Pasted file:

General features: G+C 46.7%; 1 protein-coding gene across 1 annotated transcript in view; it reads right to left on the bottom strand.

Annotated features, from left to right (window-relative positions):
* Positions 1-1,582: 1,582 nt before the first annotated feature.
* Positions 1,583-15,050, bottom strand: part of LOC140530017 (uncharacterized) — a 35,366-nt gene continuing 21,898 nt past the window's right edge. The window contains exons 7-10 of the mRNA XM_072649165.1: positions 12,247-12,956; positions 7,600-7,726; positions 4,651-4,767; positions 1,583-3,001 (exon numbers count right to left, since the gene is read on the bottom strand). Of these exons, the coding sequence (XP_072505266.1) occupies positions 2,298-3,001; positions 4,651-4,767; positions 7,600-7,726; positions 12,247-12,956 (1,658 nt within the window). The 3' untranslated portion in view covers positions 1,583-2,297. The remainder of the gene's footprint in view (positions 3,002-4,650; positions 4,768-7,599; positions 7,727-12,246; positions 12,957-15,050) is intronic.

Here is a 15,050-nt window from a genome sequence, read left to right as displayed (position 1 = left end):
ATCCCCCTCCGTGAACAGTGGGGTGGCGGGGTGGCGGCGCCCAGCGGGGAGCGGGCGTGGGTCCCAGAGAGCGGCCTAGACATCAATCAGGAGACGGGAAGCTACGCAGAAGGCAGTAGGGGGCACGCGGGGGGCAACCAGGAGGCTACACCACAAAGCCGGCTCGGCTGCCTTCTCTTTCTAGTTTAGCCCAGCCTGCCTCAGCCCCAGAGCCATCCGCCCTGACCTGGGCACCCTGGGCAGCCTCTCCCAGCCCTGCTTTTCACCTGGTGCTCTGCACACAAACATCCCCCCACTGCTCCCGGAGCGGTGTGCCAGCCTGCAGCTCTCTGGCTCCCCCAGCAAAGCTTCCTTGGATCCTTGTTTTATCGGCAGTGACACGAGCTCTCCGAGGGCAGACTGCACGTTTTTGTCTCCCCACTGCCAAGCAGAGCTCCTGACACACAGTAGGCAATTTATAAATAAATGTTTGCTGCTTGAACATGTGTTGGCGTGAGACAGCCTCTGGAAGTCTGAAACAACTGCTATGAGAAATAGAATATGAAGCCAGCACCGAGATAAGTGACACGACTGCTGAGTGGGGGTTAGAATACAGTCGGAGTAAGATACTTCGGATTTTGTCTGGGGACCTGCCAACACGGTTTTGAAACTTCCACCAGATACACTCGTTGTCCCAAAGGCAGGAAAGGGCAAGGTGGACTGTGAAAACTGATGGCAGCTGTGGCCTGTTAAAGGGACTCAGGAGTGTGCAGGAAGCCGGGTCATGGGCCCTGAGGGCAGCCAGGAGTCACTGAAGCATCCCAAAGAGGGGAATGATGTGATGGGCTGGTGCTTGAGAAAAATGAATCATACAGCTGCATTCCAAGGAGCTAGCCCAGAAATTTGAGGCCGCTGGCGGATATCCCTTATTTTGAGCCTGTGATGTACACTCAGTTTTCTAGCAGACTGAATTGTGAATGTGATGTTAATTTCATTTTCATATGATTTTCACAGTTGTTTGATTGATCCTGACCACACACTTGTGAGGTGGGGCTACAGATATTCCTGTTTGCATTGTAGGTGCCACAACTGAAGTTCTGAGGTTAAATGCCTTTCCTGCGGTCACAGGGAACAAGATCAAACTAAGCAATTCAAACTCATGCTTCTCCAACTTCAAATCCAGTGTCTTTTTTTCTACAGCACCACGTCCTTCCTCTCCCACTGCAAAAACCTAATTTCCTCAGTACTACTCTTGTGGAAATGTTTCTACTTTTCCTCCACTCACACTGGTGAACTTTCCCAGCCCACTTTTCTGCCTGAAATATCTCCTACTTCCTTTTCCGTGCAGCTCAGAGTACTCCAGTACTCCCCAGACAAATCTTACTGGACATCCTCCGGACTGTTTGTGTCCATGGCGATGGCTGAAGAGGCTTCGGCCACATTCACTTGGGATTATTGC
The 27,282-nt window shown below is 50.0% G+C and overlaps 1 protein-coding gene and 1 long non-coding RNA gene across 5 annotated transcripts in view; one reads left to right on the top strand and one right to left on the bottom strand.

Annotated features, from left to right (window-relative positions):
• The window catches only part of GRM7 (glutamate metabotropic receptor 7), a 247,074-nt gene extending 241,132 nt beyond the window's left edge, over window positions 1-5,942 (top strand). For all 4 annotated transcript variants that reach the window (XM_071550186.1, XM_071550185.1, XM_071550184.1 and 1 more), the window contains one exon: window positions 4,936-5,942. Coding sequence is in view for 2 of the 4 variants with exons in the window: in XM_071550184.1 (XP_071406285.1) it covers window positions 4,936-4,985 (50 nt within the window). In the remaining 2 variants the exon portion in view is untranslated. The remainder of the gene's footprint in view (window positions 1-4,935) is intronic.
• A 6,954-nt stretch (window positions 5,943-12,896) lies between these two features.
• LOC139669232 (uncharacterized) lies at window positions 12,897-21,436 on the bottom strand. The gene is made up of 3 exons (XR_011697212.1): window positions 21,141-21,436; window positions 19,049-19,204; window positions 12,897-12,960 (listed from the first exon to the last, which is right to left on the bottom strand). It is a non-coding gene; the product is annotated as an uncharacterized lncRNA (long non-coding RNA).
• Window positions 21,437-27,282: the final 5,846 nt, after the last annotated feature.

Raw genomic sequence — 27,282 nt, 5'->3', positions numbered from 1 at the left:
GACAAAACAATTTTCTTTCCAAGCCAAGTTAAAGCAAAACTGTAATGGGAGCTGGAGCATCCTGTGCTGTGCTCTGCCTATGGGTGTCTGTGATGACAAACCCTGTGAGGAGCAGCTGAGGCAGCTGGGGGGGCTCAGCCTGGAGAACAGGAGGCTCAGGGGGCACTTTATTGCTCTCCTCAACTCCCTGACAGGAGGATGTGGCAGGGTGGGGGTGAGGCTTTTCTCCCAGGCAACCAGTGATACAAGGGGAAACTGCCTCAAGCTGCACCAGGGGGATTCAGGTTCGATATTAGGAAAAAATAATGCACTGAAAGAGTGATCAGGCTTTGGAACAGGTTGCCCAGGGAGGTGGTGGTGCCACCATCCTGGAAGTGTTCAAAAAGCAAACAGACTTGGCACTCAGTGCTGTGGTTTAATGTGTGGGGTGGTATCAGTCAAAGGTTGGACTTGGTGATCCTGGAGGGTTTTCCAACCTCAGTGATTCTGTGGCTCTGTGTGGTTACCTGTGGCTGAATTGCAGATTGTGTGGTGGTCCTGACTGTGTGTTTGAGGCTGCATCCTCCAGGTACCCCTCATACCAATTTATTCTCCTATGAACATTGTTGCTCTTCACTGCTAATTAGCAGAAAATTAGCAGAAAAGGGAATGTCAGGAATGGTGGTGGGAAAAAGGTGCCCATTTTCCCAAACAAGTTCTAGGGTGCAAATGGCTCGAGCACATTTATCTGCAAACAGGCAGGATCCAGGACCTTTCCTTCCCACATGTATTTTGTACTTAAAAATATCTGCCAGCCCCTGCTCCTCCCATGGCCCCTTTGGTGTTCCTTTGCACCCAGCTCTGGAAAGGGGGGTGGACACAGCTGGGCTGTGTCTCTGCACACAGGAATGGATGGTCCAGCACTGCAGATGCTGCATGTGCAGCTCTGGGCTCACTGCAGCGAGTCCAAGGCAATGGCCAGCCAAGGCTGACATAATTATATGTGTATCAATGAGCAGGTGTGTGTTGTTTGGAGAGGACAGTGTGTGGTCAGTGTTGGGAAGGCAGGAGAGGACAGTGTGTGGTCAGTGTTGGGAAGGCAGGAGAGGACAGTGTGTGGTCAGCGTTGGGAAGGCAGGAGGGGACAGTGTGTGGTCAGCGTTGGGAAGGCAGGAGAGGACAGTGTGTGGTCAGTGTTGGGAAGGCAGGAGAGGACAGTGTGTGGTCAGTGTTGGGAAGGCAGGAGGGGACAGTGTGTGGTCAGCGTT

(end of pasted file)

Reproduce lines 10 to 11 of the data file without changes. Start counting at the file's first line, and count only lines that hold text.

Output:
• A 6,954-nt stretch (window positions 5,943-12,896) lies between these two features.
• LOC139669232 (uncharacterized) lies at window positions 12,897-21,436 on the bottom strand. The gene is made up of 3 exons (XR_011697212.1): window positions 21,141-21,436; window positions 19,049-19,204; window positions 12,897-12,960 (listed from the first exon to the last, which is right to left on the bottom strand). It is a non-coding gene; the product is annotated as an uncharacterized lncRNA (long non-coding RNA).